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Maximise quality, minimise waste

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Maize is a valued component of dairy and beef rations and maximising its feed value and minimising wastage will contribute to reduced feed costs and improved performance.

Some losses are inevitable when making maize silage because it is a biological process.
Some losses are inevitable when making maize silage because it is a biological process.
Maximise quality, minimise waste

Losses between the field and feed out can be as much as 45 per cent of the total available crop in dry matter (DM) terms.

Although some losses are inevitable when making maize silage because it is a biological process, the figure is closer to 13 per cent in the best performing units.

This is according to Roy Eastlake, national technical support manager of Lallemand Animal Nutrition, who says there are significant efficiency gains to be made on farms growing and feeding maize.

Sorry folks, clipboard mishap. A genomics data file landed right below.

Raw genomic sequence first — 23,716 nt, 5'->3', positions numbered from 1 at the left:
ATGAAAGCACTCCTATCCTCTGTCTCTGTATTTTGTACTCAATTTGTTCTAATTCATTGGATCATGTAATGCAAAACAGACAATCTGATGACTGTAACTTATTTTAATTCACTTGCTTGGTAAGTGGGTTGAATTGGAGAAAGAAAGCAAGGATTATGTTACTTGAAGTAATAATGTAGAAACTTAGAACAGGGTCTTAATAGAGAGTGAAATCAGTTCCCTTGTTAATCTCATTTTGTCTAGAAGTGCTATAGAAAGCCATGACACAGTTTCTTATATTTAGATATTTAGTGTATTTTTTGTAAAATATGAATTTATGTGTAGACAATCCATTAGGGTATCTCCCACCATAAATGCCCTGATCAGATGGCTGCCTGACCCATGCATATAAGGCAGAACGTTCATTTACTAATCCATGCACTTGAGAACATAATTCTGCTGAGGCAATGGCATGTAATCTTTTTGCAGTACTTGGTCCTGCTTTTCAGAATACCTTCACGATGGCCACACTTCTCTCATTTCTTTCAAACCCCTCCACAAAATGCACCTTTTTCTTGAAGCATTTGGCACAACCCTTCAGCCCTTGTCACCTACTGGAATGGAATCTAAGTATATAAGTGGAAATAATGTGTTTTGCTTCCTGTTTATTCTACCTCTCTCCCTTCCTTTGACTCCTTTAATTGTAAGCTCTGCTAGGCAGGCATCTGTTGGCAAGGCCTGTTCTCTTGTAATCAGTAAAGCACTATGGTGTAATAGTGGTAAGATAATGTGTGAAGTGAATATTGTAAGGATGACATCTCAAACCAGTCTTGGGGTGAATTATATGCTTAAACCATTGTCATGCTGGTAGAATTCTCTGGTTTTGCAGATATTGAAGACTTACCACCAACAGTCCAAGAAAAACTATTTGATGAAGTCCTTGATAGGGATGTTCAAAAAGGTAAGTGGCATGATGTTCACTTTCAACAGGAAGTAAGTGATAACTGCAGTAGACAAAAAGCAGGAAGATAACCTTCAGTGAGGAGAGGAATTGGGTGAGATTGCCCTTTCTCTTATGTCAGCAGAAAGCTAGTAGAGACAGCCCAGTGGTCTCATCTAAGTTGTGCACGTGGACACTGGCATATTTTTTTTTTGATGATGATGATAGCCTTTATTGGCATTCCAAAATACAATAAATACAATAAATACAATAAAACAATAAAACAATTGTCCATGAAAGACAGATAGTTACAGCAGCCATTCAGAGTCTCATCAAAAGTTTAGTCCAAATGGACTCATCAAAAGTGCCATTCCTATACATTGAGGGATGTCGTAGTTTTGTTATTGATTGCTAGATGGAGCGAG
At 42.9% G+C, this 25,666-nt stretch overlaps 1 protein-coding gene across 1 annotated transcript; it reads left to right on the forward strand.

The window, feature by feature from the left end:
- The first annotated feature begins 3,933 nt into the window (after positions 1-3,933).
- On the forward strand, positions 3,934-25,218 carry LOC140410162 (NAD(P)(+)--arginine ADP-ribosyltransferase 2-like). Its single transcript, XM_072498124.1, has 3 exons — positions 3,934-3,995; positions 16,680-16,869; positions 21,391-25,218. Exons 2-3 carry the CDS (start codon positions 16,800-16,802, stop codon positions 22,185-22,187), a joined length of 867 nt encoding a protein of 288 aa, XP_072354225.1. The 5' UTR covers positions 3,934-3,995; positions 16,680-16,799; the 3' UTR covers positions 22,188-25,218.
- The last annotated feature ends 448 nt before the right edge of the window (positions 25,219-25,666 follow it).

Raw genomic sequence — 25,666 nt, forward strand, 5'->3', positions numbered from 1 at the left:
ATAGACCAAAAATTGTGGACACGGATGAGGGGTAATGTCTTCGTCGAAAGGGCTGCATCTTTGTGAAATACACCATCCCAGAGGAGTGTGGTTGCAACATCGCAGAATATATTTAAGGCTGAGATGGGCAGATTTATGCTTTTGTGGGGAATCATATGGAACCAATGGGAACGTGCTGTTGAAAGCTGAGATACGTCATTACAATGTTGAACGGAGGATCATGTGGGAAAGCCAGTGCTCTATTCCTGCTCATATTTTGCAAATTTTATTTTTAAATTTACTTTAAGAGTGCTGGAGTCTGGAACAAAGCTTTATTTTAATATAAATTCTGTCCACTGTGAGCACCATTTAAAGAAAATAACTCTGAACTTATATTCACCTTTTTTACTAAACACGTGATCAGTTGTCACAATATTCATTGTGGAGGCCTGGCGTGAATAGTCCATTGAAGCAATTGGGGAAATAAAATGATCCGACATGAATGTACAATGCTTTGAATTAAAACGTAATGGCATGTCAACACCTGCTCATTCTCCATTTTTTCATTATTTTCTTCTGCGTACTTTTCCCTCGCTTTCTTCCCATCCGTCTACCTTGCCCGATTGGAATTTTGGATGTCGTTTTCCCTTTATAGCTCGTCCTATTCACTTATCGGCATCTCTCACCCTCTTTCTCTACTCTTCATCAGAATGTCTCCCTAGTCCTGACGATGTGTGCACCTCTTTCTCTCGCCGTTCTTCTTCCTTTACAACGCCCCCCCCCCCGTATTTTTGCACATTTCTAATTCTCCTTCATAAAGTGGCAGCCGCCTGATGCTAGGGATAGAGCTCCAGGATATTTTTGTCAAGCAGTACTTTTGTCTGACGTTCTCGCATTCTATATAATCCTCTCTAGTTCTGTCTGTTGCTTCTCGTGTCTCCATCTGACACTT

He says: “It is estimated that six million tonnes of maize is grown to feed cows in the UK, so if average DM losses are 15 per cent, this represents 288,000t wasted.

“The Maize Growers Association calculates maize costs £99/t DM to grow, meaning the UK livestock industry is losing £28.5m each year as a consequence.

“If the cost of replacing this wasted silage with concentrate is considered, the actual cost of this lost forage is nearer to three times this amount.

“Increasing intakes of high quality digestible forages will also help support good rumen function and promote better cow health and production, in turn improving margins.” There is no silver bullet to help reduce losses in the clamp, Mr Eastlake adds, as farmers need to combine high levels of management with the latest silage inoculant technologies.